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Racial Gap for Stroke Admissions in U.S. Hospitals

Admissions more common for black and Hispanic stroke patients in high-quality hospitals

FRIDAY, June 24 (HealthDay News) -- Likelihood of admission to high-quality hospitals, for African-American and Hispanic patients with stroke, has increased from 2000 to 2006, according to a study published in the Spring issue of Ethnicity and Disease.

Jay J. Shen, Ph.D., from the University of Nevada at Las Vegas, and Minggen Lu, Ph.D., from the University of Nevada at Reno, investigated the impact of race and ethnicity in admission to high-quality hospitals and mortality risk among varying ethnic groups of stroke patients. A total of 273,532 adult patients with stroke from 2000 to 2006 were divided by race (white, African-American, Hispanic/Latino, and Asian/Pacific Islander), and hospitals were divided into four groups based on risk-adjusted overall stroke mortality rate rankings. Disparities in attending the four groups of hospitals and differences in mortality risk among patients in the four racial/ethnic groups were examined.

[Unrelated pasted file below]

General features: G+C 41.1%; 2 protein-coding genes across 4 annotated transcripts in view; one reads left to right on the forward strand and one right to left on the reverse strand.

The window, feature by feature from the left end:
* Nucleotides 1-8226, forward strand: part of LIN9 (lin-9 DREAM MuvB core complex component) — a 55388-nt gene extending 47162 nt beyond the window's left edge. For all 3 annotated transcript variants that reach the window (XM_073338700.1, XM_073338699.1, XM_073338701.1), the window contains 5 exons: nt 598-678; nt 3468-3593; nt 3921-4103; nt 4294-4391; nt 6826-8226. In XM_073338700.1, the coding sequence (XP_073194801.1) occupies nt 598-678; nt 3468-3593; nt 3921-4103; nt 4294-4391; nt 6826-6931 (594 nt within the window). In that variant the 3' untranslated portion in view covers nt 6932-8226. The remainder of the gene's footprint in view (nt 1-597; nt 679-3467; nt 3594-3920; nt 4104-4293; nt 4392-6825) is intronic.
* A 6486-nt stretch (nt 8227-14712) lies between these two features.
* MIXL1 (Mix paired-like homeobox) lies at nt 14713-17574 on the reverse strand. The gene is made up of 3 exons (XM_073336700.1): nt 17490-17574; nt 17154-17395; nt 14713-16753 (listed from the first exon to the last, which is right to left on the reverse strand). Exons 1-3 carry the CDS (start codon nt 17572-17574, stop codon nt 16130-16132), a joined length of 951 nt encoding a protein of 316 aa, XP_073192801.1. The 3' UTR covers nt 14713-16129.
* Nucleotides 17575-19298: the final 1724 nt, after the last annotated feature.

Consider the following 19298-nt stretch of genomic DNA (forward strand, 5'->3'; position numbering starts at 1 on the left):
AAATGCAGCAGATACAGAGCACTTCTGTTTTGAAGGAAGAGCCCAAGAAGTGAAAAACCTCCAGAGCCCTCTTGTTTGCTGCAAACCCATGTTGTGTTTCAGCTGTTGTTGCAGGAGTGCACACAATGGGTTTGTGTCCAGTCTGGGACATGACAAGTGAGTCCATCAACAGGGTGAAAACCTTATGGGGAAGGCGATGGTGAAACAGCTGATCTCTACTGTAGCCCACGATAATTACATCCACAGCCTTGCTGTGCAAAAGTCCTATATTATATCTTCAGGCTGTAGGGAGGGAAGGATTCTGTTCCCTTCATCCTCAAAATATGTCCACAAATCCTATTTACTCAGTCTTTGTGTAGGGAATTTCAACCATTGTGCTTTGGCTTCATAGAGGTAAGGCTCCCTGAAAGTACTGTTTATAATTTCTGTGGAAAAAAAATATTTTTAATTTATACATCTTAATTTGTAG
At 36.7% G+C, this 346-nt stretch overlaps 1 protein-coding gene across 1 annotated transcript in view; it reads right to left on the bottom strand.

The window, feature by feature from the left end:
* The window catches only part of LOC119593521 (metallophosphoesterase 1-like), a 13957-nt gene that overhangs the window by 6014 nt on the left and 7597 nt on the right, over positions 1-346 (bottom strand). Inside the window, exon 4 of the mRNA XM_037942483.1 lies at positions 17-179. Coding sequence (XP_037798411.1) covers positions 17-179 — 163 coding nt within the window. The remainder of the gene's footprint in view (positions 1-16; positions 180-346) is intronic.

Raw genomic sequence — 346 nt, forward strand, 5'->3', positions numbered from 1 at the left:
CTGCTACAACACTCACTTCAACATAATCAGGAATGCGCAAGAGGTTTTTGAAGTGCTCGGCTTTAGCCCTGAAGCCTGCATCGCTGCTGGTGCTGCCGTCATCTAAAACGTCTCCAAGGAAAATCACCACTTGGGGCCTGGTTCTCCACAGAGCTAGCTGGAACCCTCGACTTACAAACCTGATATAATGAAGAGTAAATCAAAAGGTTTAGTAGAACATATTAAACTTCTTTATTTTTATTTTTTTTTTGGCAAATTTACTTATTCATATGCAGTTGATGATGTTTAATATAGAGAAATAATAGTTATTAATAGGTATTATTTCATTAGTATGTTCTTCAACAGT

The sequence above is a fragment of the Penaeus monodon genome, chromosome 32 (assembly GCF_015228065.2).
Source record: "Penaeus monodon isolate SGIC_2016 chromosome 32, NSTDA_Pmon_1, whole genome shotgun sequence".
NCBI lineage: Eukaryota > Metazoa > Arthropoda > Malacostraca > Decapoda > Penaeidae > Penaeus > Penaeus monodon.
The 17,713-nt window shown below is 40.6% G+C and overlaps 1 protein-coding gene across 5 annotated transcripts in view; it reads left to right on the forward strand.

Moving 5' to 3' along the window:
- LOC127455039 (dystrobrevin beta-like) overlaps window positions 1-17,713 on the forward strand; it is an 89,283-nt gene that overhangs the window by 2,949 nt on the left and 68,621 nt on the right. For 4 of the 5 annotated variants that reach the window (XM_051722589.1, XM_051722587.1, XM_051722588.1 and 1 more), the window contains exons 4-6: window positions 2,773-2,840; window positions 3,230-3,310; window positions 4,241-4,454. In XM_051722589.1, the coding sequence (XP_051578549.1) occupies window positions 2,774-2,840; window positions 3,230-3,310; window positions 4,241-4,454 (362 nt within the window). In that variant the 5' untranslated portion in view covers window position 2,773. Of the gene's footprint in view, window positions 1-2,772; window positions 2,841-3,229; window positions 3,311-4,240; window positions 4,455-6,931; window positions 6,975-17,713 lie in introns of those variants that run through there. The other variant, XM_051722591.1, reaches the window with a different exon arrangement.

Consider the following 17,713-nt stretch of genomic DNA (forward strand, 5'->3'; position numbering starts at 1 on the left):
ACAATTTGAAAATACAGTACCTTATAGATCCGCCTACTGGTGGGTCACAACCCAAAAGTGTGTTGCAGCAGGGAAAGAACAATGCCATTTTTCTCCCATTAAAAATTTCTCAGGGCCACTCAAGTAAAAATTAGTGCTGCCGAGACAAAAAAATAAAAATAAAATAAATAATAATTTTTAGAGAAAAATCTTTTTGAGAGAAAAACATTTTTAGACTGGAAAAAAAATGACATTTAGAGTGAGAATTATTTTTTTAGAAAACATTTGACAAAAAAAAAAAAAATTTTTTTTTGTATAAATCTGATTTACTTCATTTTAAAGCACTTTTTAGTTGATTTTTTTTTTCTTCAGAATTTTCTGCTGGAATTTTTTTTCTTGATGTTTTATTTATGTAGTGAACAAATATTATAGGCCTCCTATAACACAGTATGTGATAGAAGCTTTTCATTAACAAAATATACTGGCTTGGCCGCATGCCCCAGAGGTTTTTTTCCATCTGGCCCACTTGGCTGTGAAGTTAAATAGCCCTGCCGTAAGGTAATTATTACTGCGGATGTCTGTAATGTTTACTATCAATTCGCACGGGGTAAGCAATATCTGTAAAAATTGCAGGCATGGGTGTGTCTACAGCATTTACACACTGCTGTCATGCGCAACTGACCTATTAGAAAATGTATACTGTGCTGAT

The investigators found that the likelihood of admission to a high-quality hospital increased among African-American and Hispanic/Latino patients from 2000 to 2006; however, a low likelihood of admission to high-quality hospitals persisted among Asian/Pacific Islanders. Outcome disparities did not vary in a predictable manner during this period.

"African-American and Hispanic/Latino patients became increasingly more likely to be admitted to better quality hospitals in 2006 as compared to 2000, while Asian/Pacific Islander patients experienced no improvement and persistent disparities in this area," the authors write.

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